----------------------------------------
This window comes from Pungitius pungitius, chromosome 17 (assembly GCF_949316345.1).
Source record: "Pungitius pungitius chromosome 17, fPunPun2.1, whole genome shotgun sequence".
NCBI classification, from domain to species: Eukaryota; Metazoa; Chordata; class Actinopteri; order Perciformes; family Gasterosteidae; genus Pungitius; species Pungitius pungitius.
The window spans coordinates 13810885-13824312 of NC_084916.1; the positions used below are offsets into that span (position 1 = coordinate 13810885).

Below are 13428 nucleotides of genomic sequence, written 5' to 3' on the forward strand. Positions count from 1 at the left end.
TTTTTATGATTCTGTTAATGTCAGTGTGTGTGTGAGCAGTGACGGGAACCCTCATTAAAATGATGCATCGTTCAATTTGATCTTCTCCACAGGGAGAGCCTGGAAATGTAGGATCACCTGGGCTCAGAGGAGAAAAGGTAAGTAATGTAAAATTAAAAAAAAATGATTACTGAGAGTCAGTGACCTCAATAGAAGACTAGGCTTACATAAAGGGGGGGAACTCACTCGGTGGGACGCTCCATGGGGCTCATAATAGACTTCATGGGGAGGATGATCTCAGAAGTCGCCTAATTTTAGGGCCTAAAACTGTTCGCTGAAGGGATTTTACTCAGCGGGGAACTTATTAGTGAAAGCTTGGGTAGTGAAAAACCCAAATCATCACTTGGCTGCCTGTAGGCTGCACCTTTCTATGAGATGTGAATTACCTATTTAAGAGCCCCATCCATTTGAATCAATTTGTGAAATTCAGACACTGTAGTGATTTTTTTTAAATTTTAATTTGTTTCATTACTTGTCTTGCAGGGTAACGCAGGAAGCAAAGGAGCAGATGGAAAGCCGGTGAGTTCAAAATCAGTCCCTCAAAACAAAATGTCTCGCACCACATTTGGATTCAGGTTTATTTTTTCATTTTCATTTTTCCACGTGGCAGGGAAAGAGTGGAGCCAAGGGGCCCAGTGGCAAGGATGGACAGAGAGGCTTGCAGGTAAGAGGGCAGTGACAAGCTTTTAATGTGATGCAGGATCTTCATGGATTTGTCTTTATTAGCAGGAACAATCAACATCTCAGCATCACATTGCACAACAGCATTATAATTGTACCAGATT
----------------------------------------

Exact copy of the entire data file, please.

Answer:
This window comes from Pungitius pungitius, chromosome 17 (assembly GCF_949316345.1).
Source record: "Pungitius pungitius chromosome 17, fPunPun2.1, whole genome shotgun sequence".
NCBI classification, from domain to species: Eukaryota; Metazoa; Chordata; class Actinopteri; order Perciformes; family Gasterosteidae; genus Pungitius; species Pungitius pungitius.
The window spans coordinates 13810885-13824312 of NC_084916.1; the positions used below are offsets into that span (position 1 = coordinate 13810885).

Below are 13428 nucleotides of genomic sequence, written 5' to 3' on the forward strand. Positions count from 1 at the left end.
TTTTTATGATTCTGTTAATGTCAGTGTGTGTGTGAGCAGTGACGGGAACCCTCATTAAAATGATGCATCGTTCAATTTGATCTTCTCCACAGGGAGAGCCTGGAAATGTAGGATCACCTGGGCTCAGAGGAGAAAAGGTAAGTAATGTAAAATTAAAAAAAAATGATTACTGAGAGTCAGTGACCTCAATAGAAGACTAGGCTTACATAAAGGGGGGGAACTCACTCGGTGGGACGCTCCATGGGGCTCATAATAGACTTCATGGGGAGGATGATCTCAGAAGTCGCCTAATTTTAGGGCCTAAAACTGTTCGCTGAAGGGATTTTACTCAGCGGGGAACTTATTAGTGAAAGCTTGGGTAGTGAAAAACCCAAATCATCACTTGGCTGCCTGTAGGCTGCACCTTTCTATGAGATGTGAATTACCTATTTAAGAGCCCCATCCATTTGAATCAATTTGTGAAATTCAGACACTGTAGTGATTTTTTTTAAATTTTAATTTGTTTCATTACTTGTCTTGCAGGGTAACGCAGGAAGCAAAGGAGCAGATGGAAAGCCGGTGAGTTCAAAATCAGTCCCTCAAAACAAAATGTCTCGCACCACATTTGGATTCAGGTTTATTTTTTCATTTTCATTTTTCCACGTGGCAGGGAAAGAGTGGAGCCAAGGGGCCCAGTGGCAAGGATGGACAGAGAGGCTTGCAGGTAAGAGGGCAGTGACAAGCTTTTAATGTGATGCAGGATCTTCATGGATTTGTCTTTATTAGCAGGAACAATCAACATCTCAGCATCACATTGCACAACAGCATTATAATTGTACCAGATT